That’s where this rider kicks in. It pays out when your disability limits your ability to handle your previous workload. Since some doctors are paid based on how many patients they can see, this is an important rider for physicians to consider.
What People Forget About Disability Coverage
Even though a good disability policy will protect you, you still need to have some liquid savings of your own. An emergency fund with three to six months’ worth of expenses will help keep you afloat until the policy pays out. It can take weeks or months for the insurance company to send your first check, so having an easily accessible emergency fund is vital.
You also need to examine your budget and determine if you could afford your expenses while living on disability. The difference might be minimal and easily managed with a few budget changes, but some people could find a big gulf between what they’ll receive and how much they spend. If the latter circumstance applies, your options are to purchase a bigger policy or increase your liquid savings. Remember to factor your spouse or partner’s income into your calculations.
When and Where to Buy Disability Insurance
Employers aren’t required to provide disability insurance, though some do offer long-term insurance as part of the general benefits package. Ask your HR rep what your disability options are and how much it would cost to buy extra coverage through that same company.
Then, contact an insurance broker who can give you a more comprehensive range of quotes. An insurance broker isn’t tied to a specific agency or company so they’re more inclined to help you find the best possible rate.
Mr. Keller also states that “Generally, discounts are available through your hospital affiliation, residency or fellowship program or professional association. For those that are completing their training and have heard that they must purchase their coverage prior to graduation to purchase a discounted policy, this is simply not the case. Discounts tied to a Residency/Fellowship program are typically available for up to 90 days after the completion of training”. Finally, he states that “Ideally, female physicians should purchase a policy with a unisex (gender neutral) rate structure and discount. Generally, this combination can provide them with a savings of 40-50% off of the normal female premium rates. To qualify, one would normally purchase their policy as part of a Multi-Life Discount program through one’s employer or as part of a Guaranteed Standard Issue (GSI) program, except in Montana where all policies have unisex rates”.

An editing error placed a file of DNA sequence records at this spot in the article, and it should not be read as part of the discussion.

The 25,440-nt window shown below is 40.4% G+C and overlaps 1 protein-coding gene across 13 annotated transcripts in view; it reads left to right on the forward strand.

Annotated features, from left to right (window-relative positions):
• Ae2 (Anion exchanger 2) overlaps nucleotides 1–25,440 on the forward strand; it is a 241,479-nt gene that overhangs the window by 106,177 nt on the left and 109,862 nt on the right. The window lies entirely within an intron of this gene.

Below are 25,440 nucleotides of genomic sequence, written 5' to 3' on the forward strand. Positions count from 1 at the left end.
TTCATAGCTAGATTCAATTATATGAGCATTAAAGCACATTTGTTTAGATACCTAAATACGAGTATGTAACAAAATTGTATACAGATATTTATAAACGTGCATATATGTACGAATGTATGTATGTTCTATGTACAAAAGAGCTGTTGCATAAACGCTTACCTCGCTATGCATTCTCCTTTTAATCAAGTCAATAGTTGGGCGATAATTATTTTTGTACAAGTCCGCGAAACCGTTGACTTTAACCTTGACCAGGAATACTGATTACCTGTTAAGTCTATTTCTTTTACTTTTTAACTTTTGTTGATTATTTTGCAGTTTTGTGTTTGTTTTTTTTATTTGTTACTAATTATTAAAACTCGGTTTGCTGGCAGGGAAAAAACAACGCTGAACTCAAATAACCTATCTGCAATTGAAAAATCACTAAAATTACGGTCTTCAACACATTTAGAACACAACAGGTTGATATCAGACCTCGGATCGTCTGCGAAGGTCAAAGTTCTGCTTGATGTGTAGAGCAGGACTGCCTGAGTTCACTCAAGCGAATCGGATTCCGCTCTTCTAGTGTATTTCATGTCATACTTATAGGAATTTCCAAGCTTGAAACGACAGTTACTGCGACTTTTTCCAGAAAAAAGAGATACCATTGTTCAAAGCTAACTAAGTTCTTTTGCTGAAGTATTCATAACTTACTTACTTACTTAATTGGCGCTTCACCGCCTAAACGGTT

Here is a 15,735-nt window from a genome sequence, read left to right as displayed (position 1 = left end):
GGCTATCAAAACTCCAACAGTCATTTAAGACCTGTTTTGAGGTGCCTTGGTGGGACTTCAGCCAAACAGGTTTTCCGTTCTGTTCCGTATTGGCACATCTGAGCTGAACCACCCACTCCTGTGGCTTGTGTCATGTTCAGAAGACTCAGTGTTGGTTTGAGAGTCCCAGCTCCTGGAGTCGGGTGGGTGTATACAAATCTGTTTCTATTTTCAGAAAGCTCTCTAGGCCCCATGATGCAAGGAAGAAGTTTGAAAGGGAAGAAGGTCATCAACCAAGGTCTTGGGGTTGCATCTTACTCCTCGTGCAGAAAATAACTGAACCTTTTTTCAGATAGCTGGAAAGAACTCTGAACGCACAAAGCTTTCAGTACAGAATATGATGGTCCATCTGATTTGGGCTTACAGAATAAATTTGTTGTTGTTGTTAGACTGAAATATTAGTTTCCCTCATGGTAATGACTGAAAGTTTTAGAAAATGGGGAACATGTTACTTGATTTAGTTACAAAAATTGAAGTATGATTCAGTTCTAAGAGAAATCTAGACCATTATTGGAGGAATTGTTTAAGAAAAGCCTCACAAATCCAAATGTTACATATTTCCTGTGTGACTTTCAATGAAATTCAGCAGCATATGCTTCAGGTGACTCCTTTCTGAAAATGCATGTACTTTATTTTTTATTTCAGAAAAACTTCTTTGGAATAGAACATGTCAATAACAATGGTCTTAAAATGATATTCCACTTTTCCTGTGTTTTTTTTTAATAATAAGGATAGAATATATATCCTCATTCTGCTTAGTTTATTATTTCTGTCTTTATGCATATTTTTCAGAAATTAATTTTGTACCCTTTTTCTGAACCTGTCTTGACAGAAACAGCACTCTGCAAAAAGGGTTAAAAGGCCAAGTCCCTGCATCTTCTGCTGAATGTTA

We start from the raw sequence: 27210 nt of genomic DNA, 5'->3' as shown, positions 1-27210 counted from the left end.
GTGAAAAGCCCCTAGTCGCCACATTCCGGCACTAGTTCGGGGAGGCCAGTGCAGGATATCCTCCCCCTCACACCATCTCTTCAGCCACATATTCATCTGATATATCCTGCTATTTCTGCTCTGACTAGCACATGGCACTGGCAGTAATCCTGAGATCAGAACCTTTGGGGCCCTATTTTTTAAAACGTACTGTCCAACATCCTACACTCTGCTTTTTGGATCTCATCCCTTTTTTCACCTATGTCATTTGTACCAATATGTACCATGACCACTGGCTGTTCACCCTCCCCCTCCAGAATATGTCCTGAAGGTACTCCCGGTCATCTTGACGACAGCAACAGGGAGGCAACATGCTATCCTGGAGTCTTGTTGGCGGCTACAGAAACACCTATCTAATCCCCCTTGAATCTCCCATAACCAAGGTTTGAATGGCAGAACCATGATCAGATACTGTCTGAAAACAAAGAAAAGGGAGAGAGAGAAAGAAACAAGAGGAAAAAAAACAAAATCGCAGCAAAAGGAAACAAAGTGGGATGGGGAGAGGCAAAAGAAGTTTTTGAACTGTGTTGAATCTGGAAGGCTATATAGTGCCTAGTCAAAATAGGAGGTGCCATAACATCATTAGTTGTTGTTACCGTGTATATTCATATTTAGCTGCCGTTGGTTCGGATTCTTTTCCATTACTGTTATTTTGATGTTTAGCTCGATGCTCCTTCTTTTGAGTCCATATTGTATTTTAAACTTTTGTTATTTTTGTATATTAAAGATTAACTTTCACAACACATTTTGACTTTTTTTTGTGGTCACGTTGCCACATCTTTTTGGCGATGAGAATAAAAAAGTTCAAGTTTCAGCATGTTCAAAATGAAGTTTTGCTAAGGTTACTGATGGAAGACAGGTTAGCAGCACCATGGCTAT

If you leave your job, don’t forget to examine your new employer’s disability policy to see if you need to upgrade your personal coverage. Every company has their own disability coverage, so don’t assume it will be the same as your previous employer’s.
If you liked this article on disability insurance for doctors, we think you’ll love this podcast episode with Larry B. Keller: Winning Tactics For Finding the Right Insurance Policy